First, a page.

EU lists ‘critical workers’ needing to cross borders

Seasonal farm workers harvest asparagus on a field near Waghaeusel, Germany, 9 March 2020. [Ronald Wittek/EPA/EFE]

The EU on Monday (30 March) released a list of “critical workers” it says must be allowed continued freedom of movement across its internal borders, despite emergency coronavirus measures.

They include health workers, truck drivers hauling food, and seasonal workers picking fruits and crops.

“Many of them have jobs that are important for us all to get through the crisis,” European Commission chief Ursula von der Leyen said in a video message.

She noted that, in normal times, around 1.5 million EU citizens live in one country and work in another.

For example, most hospital workers in Luxembourg come in daily from neighbouring France or Belgium.

Also, 80% of the female care staff looking after the elderly in old-age homes in Austria live in Romania. Germany, too, has thousands of similar employees who hail from central Europe.

Austria imports workers from Bulgaria, Romania to plug gaps in COVID-19 care

Chartered flights brought more than 200 health workers to Austria on Monday (30 March) to ensure that care was not disrupted by COVID-19 travel restrictions, a regional official said.

The guidelines were put out as the EU’s executive tries to maintain unity and rules across the bloc, after some member state governments took unilateral steps to restrict the inflow of EU citizens.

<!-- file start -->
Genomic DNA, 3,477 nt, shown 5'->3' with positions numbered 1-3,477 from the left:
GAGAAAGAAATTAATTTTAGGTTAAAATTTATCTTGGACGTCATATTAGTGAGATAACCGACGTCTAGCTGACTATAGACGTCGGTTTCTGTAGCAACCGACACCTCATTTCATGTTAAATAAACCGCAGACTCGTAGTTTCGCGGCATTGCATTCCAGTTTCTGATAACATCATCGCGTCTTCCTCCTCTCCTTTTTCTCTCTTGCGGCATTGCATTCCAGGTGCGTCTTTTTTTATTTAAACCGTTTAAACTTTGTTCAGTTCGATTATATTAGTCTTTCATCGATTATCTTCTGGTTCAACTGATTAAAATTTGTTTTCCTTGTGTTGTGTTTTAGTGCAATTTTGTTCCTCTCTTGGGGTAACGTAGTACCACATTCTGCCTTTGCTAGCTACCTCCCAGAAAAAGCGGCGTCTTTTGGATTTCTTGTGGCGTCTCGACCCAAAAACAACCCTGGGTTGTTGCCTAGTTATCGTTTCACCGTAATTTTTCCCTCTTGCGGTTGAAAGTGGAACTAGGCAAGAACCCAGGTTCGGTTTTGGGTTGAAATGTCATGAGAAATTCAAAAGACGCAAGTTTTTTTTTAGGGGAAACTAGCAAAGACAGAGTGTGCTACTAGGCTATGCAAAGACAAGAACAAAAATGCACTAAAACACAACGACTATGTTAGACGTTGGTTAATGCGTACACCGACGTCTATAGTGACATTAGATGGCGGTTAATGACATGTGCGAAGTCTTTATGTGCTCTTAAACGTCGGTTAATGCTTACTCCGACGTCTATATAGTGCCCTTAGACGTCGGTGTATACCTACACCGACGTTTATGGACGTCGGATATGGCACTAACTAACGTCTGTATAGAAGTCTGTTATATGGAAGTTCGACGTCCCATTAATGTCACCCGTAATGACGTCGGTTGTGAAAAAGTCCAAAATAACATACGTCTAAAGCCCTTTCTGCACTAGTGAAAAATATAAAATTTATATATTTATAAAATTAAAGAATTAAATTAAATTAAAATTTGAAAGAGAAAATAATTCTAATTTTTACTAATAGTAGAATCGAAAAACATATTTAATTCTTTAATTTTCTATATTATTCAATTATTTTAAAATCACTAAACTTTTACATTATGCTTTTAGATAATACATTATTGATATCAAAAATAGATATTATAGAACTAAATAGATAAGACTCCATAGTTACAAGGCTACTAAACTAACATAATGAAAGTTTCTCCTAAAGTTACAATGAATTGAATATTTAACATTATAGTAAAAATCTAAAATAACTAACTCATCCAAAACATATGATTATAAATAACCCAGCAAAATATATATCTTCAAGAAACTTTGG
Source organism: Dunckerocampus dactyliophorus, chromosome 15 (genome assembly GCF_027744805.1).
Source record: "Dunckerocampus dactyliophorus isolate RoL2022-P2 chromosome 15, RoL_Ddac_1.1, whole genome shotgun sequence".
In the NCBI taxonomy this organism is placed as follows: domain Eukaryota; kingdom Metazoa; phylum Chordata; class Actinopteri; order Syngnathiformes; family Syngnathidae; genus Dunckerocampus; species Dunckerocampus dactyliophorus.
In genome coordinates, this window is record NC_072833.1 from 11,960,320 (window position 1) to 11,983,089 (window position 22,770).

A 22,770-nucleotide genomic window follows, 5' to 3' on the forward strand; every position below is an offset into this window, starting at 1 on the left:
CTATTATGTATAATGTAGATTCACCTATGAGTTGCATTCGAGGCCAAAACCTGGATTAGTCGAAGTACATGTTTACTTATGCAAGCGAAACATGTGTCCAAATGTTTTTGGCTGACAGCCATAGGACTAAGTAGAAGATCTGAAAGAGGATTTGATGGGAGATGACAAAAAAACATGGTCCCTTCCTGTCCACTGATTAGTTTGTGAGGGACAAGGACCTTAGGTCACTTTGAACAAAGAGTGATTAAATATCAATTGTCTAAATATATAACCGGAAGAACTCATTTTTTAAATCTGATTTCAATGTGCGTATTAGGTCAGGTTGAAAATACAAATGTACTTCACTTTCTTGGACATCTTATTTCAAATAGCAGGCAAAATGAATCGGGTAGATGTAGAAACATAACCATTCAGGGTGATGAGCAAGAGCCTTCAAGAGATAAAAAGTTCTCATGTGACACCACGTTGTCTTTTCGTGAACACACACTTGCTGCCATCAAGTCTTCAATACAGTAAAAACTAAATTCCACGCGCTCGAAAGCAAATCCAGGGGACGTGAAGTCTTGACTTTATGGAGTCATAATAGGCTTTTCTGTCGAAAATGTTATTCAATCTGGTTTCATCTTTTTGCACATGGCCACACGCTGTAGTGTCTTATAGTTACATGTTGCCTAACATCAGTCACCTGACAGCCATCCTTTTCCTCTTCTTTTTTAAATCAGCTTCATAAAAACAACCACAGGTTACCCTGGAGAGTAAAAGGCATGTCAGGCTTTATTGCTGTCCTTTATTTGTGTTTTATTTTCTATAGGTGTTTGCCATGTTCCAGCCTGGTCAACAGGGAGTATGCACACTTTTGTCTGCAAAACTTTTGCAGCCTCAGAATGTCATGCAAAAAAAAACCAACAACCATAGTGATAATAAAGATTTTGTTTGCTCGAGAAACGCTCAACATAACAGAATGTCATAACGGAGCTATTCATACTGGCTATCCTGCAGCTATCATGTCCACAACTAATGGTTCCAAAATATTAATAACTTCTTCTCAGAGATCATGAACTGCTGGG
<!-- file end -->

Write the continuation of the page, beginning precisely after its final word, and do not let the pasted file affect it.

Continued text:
These measures have greatly weakened the Schengen zone, the passport-free travel area that extends across 26 European countries, mostly EU members.

Some of the hindrances have been eased in the past week under EU pressure, notably for truck drivers hauling food and other necessary goods.

But differing quarantine and travel restrictions in EU countries have made it difficult to know which workers are allowed to cross borders and under what conditions.

The EU’s list is only advice. The Commission does not have the power to override member states’ prerogative on restrictions imposed, beyond demanding they be “proportionate”, time-limited and notified to the executive.

But it seeks to set out who should be regarded as high-priority workers needing cross-border access.

“It is particularly important that those working in sectors that are critical to fight the coronavirus can reach their workplace rapidly,” von der Leyen said.

“These are the people working in the healthcare sector, in childcare, elderly care, firefighters and police officers, transport workers,” she said.

The list also includes food sector workers, health researchers, communications network technicians, people working on essential infrastructure, and those transporting medical protective gear such as face masks and gowns.

A Commission statement said: “While it is understandable that member states have introduced internal border controls to limit the spread of the coronavirus, it is imperative that critical workers are able to reach their destination without delay.”

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